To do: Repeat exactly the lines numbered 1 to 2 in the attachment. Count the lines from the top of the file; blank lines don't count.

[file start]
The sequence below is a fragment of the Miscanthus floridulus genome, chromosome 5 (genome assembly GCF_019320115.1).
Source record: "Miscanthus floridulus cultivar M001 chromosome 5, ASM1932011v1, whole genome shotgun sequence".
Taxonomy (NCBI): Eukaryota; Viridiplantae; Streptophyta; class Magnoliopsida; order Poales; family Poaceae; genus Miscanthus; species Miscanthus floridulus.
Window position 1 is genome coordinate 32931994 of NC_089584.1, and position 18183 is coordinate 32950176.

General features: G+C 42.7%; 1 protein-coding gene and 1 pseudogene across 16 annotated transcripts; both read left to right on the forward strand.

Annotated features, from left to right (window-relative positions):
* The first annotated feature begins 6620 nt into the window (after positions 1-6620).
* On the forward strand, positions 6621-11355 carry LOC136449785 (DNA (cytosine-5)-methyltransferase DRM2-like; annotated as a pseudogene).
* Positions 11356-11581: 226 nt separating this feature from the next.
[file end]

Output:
The sequence below is a fragment of the Miscanthus floridulus genome, chromosome 5 (genome assembly GCF_019320115.1).
Source record: "Miscanthus floridulus cultivar M001 chromosome 5, ASM1932011v1, whole genome shotgun sequence".